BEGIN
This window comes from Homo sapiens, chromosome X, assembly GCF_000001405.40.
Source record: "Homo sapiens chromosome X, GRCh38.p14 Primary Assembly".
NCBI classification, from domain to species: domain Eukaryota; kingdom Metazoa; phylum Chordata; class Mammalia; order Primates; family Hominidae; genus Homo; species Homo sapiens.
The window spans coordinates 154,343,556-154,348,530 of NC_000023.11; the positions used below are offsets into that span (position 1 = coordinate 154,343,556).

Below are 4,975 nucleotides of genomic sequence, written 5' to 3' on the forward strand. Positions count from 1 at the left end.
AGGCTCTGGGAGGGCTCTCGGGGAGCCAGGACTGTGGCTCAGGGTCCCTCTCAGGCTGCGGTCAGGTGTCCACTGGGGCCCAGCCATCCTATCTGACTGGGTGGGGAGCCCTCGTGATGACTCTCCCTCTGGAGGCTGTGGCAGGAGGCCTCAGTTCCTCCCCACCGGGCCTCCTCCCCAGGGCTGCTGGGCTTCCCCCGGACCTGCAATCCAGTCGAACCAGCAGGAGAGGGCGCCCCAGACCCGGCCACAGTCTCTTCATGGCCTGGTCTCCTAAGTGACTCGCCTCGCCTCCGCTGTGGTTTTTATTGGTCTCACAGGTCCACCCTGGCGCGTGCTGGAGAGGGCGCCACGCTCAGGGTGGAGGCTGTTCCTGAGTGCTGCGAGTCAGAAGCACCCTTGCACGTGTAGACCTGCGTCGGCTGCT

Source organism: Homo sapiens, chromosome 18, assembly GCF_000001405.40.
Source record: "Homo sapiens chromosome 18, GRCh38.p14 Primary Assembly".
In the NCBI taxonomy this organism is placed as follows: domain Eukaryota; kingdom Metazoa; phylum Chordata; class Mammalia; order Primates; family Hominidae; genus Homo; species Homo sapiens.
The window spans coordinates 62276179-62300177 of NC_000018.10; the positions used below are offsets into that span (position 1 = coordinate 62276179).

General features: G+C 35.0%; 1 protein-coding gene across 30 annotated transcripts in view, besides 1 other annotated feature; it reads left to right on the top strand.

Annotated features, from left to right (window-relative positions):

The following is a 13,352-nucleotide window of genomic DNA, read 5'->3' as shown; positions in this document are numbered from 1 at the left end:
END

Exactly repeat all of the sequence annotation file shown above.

This window comes from Homo sapiens, chromosome X, assembly GCF_000001405.40.
Source record: "Homo sapiens chromosome X, GRCh38.p14 Primary Assembly".
NCBI classification, from domain to species: domain Eukaryota; kingdom Metazoa; phylum Chordata; class Mammalia; order Primates; family Hominidae; genus Homo; species Homo sapiens.
The window spans coordinates 154,343,556-154,348,530 of NC_000023.11; the positions used below are offsets into that span (position 1 = coordinate 154,343,556).

Below are 4,975 nucleotides of genomic sequence, written 5' to 3' on the forward strand. Positions count from 1 at the left end.
AGGCTCTGGGAGGGCTCTCGGGGAGCCAGGACTGTGGCTCAGGGTCCCTCTCAGGCTGCGGTCAGGTGTCCACTGGGGCCCAGCCATCCTATCTGACTGGGTGGGGAGCCCTCGTGATGACTCTCCCTCTGGAGGCTGTGGCAGGAGGCCTCAGTTCCTCCCCACCGGGCCTCCTCCCCAGGGCTGCTGGGCTTCCCCCGGACCTGCAATCCAGTCGAACCAGCAGGAGAGGGCGCCCCAGACCCGGCCACAGTCTCTTCATGGCCTGGTCTCCTAAGTGACTCGCCTCGCCTCCGCTGTGGTTTTTATTGGTCTCACAGGTCCACCCTGGCGCGTGCTGGAGAGGGCGCCACGCTCAGGGTGGAGGCTGTTCCTGAGTGCTGCGAGTCAGAAGCACCCTTGCACGTGTAGACCTGCGTCGGCTGCT

Source organism: Homo sapiens, chromosome 18, assembly GCF_000001405.40.
Source record: "Homo sapiens chromosome 18, GRCh38.p14 Primary Assembly".
In the NCBI taxonomy this organism is placed as follows: domain Eukaryota; kingdom Metazoa; phylum Chordata; class Mammalia; order Primates; family Hominidae; genus Homo; species Homo sapiens.
The window spans coordinates 62276179-62300177 of NC_000018.10; the positions used below are offsets into that span (position 1 = coordinate 62276179).

General features: G+C 35.0%; 1 protein-coding gene across 30 annotated transcripts in view, besides 1 other annotated feature; it reads left to right on the top strand.

Annotated features, from left to right (window-relative positions):

The following is a 13,352-nucleotide window of genomic DNA, read 5'->3' as shown; positions in this document are numbered from 1 at the left end: